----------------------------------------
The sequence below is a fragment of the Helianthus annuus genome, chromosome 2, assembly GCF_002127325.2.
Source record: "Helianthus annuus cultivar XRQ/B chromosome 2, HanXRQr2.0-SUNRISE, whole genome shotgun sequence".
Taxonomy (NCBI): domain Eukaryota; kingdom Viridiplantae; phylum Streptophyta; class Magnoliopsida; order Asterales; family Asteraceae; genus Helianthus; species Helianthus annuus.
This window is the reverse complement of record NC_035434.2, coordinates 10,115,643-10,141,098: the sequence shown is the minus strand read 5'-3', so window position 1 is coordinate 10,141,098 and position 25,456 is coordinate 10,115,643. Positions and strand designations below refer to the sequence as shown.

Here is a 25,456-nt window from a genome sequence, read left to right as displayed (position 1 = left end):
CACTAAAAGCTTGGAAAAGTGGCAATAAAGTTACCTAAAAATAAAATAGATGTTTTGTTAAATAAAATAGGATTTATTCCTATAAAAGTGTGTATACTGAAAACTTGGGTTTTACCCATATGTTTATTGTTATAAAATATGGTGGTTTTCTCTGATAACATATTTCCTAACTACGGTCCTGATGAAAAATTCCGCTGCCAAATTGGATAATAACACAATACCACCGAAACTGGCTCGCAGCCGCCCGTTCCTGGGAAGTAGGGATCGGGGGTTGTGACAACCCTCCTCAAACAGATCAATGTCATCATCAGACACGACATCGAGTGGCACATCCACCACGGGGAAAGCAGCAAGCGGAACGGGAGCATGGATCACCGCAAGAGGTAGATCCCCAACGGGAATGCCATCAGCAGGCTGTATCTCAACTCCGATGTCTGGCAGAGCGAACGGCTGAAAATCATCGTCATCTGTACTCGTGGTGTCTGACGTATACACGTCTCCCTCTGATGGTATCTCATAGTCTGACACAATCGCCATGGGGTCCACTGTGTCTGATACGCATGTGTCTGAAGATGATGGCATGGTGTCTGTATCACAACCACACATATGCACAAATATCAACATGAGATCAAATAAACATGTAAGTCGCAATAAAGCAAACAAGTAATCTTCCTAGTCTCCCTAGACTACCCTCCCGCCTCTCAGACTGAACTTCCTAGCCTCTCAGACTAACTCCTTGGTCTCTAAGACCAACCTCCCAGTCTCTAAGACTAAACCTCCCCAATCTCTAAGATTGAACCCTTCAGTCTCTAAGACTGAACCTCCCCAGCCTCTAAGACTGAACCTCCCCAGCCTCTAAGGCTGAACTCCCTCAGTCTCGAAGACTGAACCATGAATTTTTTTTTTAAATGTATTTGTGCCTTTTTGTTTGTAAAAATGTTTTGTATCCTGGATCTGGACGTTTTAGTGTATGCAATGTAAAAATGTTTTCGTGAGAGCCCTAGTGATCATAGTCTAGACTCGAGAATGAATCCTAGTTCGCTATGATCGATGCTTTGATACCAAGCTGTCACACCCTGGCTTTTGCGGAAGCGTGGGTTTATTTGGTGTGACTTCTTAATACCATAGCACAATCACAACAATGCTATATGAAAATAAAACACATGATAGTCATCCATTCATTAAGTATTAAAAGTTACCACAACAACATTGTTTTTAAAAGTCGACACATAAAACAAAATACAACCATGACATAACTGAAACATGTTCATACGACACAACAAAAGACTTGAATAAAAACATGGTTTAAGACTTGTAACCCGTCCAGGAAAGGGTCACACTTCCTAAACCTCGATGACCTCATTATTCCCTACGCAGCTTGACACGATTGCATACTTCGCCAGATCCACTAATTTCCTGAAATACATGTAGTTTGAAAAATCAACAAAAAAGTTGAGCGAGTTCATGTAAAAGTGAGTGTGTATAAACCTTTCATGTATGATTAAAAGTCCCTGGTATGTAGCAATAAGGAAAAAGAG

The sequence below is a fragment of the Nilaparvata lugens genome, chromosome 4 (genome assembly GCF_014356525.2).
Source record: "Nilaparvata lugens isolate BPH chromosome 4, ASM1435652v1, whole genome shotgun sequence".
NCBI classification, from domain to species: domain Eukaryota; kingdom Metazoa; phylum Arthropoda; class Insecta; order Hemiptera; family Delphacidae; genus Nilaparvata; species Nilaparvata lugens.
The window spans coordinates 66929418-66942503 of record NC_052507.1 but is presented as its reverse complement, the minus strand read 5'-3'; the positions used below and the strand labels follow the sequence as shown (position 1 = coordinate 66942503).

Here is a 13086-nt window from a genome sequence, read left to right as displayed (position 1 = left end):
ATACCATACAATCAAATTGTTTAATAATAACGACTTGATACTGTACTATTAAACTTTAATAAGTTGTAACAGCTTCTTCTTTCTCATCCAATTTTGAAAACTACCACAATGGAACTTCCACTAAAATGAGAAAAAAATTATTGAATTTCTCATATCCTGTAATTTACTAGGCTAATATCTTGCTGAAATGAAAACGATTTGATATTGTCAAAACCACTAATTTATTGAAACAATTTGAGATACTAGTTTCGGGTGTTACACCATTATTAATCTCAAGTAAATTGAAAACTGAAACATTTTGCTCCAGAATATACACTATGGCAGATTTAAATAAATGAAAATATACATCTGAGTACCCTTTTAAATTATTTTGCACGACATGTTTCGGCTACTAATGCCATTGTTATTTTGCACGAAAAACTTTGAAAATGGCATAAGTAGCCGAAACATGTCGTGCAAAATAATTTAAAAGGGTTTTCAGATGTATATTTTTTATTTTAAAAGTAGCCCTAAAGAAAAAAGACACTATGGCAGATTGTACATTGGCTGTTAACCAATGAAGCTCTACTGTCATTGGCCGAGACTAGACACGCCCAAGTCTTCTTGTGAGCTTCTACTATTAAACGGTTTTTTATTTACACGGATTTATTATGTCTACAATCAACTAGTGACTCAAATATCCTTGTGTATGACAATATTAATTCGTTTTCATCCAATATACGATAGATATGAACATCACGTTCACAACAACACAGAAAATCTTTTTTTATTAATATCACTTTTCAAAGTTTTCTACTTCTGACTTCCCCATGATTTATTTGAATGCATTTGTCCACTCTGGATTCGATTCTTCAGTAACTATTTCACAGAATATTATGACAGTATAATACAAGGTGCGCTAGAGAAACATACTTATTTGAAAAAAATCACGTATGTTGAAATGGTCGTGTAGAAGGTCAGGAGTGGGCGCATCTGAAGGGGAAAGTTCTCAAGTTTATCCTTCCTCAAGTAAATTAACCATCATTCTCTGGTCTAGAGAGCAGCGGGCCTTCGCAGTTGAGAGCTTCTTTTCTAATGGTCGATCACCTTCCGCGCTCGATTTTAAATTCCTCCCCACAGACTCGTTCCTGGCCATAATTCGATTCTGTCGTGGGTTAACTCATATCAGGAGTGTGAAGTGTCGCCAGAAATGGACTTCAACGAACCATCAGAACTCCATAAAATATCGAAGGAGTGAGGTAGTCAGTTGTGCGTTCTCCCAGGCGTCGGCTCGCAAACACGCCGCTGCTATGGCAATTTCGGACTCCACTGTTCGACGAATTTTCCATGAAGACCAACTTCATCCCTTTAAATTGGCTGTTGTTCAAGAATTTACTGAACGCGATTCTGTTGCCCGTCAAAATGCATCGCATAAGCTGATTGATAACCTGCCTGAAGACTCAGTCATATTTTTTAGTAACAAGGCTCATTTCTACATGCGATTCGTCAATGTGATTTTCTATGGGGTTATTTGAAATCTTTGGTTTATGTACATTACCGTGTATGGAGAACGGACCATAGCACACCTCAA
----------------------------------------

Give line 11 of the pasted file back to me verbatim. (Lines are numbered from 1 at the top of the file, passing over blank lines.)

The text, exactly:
Here is a 13086-nt window from a genome sequence, read left to right as displayed (position 1 = left end):